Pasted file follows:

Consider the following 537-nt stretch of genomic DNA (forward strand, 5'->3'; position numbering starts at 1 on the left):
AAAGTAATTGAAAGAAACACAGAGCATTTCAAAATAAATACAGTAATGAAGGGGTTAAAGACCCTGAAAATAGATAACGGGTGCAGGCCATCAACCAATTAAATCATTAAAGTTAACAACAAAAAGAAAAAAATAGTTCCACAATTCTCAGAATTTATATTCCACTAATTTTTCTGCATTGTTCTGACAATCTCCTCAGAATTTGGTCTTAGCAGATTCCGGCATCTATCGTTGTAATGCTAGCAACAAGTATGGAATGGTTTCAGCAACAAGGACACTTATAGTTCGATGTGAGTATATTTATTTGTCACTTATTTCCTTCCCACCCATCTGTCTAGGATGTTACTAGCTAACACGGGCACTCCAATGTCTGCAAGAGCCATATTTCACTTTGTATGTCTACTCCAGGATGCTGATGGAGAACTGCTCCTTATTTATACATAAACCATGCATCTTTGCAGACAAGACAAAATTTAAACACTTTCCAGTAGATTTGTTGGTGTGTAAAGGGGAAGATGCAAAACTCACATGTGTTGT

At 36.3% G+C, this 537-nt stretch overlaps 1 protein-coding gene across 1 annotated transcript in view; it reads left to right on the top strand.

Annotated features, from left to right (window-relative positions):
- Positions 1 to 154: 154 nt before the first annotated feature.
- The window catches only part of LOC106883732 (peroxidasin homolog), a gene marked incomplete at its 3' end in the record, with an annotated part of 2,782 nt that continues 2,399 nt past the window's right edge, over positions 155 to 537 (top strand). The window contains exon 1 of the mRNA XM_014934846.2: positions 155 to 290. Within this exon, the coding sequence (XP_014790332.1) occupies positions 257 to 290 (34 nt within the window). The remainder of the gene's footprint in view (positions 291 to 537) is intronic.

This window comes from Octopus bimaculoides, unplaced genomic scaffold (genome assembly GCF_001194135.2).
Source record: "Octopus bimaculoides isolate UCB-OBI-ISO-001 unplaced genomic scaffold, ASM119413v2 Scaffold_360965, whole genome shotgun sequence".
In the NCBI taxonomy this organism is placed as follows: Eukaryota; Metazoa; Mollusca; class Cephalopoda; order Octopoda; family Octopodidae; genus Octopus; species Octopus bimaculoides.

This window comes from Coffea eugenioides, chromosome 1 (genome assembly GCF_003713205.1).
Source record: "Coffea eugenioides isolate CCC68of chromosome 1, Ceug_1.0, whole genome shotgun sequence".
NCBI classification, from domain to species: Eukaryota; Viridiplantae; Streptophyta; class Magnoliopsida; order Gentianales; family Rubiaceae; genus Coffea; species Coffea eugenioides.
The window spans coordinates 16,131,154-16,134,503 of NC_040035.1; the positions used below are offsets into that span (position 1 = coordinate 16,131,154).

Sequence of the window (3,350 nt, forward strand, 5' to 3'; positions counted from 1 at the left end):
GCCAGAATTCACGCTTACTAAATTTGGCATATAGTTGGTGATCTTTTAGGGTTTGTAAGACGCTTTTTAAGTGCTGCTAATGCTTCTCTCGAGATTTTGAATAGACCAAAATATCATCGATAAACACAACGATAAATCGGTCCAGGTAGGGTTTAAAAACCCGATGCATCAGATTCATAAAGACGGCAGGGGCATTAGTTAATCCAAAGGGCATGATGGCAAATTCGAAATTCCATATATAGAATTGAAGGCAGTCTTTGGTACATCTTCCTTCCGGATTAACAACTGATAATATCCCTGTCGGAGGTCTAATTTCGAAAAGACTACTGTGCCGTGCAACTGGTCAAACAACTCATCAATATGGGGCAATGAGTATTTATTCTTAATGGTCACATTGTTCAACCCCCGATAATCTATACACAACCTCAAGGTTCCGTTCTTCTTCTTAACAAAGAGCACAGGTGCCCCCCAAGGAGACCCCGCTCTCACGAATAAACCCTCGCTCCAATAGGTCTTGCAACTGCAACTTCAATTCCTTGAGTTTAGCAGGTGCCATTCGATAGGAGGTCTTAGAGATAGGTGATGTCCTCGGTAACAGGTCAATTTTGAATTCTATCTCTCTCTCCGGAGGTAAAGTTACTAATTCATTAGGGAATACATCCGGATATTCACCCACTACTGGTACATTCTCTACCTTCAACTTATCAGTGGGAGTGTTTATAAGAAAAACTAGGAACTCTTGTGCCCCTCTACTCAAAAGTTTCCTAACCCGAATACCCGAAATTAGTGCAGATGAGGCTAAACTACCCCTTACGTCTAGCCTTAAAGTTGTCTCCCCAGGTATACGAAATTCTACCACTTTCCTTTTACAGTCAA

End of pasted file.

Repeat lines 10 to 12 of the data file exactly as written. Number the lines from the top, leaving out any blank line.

This window comes from Coffea eugenioides, chromosome 1 (genome assembly GCF_003713205.1).
Source record: "Coffea eugenioides isolate CCC68of chromosome 1, Ceug_1.0, whole genome shotgun sequence".
NCBI classification, from domain to species: Eukaryota; Viridiplantae; Streptophyta; class Magnoliopsida; order Gentianales; family Rubiaceae; genus Coffea; species Coffea eugenioides.